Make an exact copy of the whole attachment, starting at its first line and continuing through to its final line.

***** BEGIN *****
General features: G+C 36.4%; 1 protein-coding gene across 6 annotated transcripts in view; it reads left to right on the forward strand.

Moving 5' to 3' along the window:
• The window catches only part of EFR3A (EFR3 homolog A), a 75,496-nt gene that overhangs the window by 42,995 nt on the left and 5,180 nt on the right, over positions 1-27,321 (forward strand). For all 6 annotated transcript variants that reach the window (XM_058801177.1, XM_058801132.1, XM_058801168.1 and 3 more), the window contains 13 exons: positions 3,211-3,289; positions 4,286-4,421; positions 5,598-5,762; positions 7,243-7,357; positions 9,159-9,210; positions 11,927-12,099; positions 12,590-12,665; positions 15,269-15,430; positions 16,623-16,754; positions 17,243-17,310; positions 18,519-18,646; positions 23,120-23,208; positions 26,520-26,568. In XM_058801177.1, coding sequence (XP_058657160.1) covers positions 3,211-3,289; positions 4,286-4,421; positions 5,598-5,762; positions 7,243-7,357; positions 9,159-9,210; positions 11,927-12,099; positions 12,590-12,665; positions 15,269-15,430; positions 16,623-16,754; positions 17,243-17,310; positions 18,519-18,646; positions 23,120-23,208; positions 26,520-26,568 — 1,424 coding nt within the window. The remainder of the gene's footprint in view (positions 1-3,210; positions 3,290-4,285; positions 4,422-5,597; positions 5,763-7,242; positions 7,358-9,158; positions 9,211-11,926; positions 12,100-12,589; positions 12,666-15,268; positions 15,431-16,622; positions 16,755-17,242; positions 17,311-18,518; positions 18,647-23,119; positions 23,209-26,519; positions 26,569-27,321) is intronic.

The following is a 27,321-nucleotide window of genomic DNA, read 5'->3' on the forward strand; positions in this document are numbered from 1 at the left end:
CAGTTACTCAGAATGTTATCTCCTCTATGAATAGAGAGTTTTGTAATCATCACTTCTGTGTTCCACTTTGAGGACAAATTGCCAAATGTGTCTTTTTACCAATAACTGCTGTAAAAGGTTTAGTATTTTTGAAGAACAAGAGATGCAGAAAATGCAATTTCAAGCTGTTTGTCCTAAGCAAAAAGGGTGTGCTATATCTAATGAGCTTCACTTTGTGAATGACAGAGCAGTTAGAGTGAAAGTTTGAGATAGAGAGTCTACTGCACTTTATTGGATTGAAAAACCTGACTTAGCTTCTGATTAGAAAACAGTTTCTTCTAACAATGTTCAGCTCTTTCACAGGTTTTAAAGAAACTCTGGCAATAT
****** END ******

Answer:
General features: G+C 36.4%; 1 protein-coding gene across 6 annotated transcripts in view; it reads left to right on the forward strand.

Moving 5' to 3' along the window:
• The window catches only part of EFR3A (EFR3 homolog A), a 75,496-nt gene that overhangs the window by 42,995 nt on the left and 5,180 nt on the right, over positions 1-27,321 (forward strand). For all 6 annotated transcript variants that reach the window (XM_058801177.1, XM_058801132.1, XM_058801168.1 and 3 more), the window contains 13 exons: positions 3,211-3,289; positions 4,286-4,421; positions 5,598-5,762; positions 7,243-7,357; positions 9,159-9,210; positions 11,927-12,099; positions 12,590-12,665; positions 15,269-15,430; positions 16,623-16,754; positions 17,243-17,310; positions 18,519-18,646; positions 23,120-23,208; positions 26,520-26,568. In XM_058801177.1, coding sequence (XP_058657160.1) covers positions 3,211-3,289; positions 4,286-4,421; positions 5,598-5,762; positions 7,243-7,357; positions 9,159-9,210; positions 11,927-12,099; positions 12,590-12,665; positions 15,269-15,430; positions 16,623-16,754; positions 17,243-17,310; positions 18,519-18,646; positions 23,120-23,208; positions 26,520-26,568 — 1,424 coding nt within the window. The remainder of the gene's footprint in view (positions 1-3,210; positions 3,290-4,285; positions 4,422-5,597; positions 5,763-7,242; positions 7,358-9,158; positions 9,211-11,926; positions 12,100-12,589; positions 12,666-15,268; positions 15,431-16,622; positions 16,755-17,242; positions 17,311-18,518; positions 18,647-23,119; positions 23,209-26,519; positions 26,569-27,321) is intronic.

The following is a 27,321-nucleotide window of genomic DNA, read 5'->3' on the forward strand; positions in this document are numbered from 1 at the left end:
CAGTTACTCAGAATGTTATCTCCTCTATGAATAGAGAGTTTTGTAATCATCACTTCTGTGTTCCACTTTGAGGACAAATTGCCAAATGTGTCTTTTTACCAATAACTGCTGTAAAAGGTTTAGTATTTTTGAAGAACAAGAGATGCAGAAAATGCAATTTCAAGCTGTTTGTCCTAAGCAAAAAGGGTGTGCTATATCTAATGAGCTTCACTTTGTGAATGACAGAGCAGTTAGAGTGAAAGTTTGAGATAGAGAGTCTACTGCACTTTATTGGATTGAAAAACCTGACTTAGCTTCTGATTAGAAAACAGTTTCTTCTAACAATGTTCAGCTCTTTCACAGGTTTTAAAGAAACTCTGGCAATAT